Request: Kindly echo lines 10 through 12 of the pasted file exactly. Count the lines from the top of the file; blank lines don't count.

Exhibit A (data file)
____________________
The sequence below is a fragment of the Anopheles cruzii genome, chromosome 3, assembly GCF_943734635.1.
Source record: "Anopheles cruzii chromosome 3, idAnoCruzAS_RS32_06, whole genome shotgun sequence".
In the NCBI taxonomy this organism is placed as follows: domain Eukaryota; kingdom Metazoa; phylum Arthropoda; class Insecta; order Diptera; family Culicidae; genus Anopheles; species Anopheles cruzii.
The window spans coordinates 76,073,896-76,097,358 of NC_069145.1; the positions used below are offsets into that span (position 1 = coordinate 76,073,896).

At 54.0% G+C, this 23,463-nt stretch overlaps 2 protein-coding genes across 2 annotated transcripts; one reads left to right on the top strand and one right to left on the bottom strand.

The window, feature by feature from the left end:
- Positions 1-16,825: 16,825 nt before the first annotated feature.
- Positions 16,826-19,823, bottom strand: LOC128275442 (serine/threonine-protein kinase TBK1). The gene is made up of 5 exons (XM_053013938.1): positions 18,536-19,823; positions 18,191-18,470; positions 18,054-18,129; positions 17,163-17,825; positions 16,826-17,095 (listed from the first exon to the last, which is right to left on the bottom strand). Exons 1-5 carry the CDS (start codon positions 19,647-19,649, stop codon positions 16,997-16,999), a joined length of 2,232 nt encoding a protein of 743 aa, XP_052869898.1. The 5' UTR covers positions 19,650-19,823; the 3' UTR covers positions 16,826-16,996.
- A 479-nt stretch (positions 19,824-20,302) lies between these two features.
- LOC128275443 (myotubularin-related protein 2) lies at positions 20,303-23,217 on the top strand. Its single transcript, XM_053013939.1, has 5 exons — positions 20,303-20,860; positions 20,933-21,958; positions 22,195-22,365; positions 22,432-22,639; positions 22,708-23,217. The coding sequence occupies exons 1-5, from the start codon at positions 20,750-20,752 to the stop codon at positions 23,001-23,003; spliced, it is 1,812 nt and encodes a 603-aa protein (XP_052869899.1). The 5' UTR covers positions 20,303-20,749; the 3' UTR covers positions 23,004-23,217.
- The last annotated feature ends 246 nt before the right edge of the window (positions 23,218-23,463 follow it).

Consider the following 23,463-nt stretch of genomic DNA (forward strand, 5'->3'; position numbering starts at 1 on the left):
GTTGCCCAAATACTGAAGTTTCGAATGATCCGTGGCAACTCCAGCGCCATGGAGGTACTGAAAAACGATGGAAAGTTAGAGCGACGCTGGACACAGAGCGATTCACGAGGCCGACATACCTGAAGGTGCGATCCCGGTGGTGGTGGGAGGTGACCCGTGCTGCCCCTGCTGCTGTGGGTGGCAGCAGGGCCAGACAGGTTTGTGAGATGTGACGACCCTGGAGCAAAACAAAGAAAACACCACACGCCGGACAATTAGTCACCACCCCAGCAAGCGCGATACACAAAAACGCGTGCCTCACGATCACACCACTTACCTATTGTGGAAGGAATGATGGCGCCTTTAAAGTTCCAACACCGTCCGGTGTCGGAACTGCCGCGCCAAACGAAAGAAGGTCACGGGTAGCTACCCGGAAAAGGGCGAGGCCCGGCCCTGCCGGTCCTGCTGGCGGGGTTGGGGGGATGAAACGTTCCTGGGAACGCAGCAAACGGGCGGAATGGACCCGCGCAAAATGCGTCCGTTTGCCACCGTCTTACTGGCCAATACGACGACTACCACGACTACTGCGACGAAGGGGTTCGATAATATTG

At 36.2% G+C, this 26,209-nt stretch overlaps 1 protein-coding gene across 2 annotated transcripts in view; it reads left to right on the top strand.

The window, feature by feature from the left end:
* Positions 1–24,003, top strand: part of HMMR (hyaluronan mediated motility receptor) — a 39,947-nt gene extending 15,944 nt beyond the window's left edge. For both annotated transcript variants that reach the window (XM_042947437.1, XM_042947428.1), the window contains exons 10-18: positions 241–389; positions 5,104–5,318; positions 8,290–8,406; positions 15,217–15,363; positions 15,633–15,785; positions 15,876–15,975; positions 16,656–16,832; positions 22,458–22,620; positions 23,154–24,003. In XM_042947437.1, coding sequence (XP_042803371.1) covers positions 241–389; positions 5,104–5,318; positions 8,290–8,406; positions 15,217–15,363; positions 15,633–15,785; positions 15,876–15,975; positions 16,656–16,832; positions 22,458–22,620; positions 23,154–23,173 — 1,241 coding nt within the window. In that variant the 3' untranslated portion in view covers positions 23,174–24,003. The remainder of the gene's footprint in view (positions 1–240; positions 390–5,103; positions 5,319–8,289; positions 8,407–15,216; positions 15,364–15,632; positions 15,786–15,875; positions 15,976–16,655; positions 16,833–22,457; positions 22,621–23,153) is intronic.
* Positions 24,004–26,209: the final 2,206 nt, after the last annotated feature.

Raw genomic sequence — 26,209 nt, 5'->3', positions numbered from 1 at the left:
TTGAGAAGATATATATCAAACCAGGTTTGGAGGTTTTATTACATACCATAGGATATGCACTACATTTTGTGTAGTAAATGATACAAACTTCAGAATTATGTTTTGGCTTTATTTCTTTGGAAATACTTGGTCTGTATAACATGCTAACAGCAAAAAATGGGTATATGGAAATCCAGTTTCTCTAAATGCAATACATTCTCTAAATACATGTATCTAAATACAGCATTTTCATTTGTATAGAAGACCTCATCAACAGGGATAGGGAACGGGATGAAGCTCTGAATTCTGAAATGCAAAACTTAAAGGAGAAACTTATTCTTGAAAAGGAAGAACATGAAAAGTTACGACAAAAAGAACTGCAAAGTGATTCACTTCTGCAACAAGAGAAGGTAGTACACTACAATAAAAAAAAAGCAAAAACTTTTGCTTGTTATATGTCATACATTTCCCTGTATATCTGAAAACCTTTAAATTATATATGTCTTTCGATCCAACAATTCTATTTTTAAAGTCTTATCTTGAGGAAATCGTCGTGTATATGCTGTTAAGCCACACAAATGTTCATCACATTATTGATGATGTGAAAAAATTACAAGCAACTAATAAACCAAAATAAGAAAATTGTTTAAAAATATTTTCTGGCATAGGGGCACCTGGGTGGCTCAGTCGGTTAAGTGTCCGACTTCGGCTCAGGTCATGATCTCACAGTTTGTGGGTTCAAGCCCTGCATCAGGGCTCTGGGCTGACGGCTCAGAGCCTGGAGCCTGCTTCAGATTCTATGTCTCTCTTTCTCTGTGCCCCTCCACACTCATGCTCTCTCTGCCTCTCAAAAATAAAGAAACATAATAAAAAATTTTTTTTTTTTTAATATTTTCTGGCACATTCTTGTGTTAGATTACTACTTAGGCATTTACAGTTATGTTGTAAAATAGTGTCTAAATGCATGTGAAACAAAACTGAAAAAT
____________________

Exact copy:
- LOC128275443 (myotubularin-related protein 2) lies at positions 20,303-23,217 on the top strand. Its single transcript, XM_053013939.1, has 5 exons — positions 20,303-20,860; positions 20,933-21,958; positions 22,195-22,365; positions 22,432-22,639; positions 22,708-23,217. The coding sequence occupies exons 1-5, from the start codon at positions 20,750-20,752 to the stop codon at positions 23,001-23,003; spliced, it is 1,812 nt and encodes a 603-aa protein (XP_052869899.1). The 5' UTR covers positions 20,303-20,749; the 3' UTR covers positions 23,004-23,217.
- The last annotated feature ends 246 nt before the right edge of the window (positions 23,218-23,463 follow it).

Consider the following 23,463-nt stretch of genomic DNA (forward strand, 5'->3'; position numbering starts at 1 on the left):